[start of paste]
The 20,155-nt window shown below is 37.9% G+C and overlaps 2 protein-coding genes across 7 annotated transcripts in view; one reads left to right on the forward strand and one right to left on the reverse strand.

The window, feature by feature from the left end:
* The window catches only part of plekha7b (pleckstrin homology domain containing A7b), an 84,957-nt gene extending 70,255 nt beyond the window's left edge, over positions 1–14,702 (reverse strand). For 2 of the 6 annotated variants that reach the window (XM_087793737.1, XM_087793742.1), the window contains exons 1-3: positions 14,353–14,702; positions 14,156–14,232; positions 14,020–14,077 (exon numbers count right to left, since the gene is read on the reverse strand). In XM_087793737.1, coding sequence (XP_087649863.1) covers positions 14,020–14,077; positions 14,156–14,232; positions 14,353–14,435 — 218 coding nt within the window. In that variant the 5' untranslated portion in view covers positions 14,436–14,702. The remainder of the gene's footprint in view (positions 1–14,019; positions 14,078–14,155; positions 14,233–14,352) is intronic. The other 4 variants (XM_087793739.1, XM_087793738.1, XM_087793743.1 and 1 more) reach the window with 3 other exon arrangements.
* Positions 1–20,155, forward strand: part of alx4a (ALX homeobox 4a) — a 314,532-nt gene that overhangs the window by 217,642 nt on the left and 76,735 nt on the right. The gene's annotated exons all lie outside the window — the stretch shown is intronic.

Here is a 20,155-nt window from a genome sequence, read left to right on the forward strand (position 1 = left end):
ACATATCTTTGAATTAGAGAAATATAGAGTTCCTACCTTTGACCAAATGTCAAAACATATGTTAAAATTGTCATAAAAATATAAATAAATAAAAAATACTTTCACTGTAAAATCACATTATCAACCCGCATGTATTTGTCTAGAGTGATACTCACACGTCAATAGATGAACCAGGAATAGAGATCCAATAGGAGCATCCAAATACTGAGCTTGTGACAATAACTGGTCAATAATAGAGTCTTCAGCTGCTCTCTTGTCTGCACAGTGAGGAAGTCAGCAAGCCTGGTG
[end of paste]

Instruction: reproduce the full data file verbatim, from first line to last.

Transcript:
The 20,155-nt window shown below is 37.9% G+C and overlaps 2 protein-coding genes across 7 annotated transcripts in view; one reads left to right on the forward strand and one right to left on the reverse strand.

The window, feature by feature from the left end:
* The window catches only part of plekha7b (pleckstrin homology domain containing A7b), an 84,957-nt gene extending 70,255 nt beyond the window's left edge, over positions 1–14,702 (reverse strand). For 2 of the 6 annotated variants that reach the window (XM_087793737.1, XM_087793742.1), the window contains exons 1-3: positions 14,353–14,702; positions 14,156–14,232; positions 14,020–14,077 (exon numbers count right to left, since the gene is read on the reverse strand). In XM_087793737.1, coding sequence (XP_087649863.1) covers positions 14,020–14,077; positions 14,156–14,232; positions 14,353–14,435 — 218 coding nt within the window. In that variant the 5' untranslated portion in view covers positions 14,436–14,702. The remainder of the gene's footprint in view (positions 1–14,019; positions 14,078–14,155; positions 14,233–14,352) is intronic. The other 4 variants (XM_087793739.1, XM_087793738.1, XM_087793743.1 and 1 more) reach the window with 3 other exon arrangements.
* Positions 1–20,155, forward strand: part of alx4a (ALX homeobox 4a) — a 314,532-nt gene that overhangs the window by 217,642 nt on the left and 76,735 nt on the right. The gene's annotated exons all lie outside the window — the stretch shown is intronic.

Here is a 20,155-nt window from a genome sequence, read left to right on the forward strand (position 1 = left end):
ACATATCTTTGAATTAGAGAAATATAGAGTTCCTACCTTTGACCAAATGTCAAAACATATGTTAAAATTGTCATAAAAATATAAATAAATAAAAAATACTTTCACTGTAAAATCACATTATCAACCCGCATGTATTTGTCTAGAGTGATACTCACACGTCAATAGATGAACCAGGAATAGAGATCCAATAGGAGCATCCAAATACTGAGCTTGTGACAATAACTGGTCAATAATAGAGTCTTCAGCTGCTCTCTTGTCTGCACAGTGAGGAAGTCAGCAAGCCTGGTG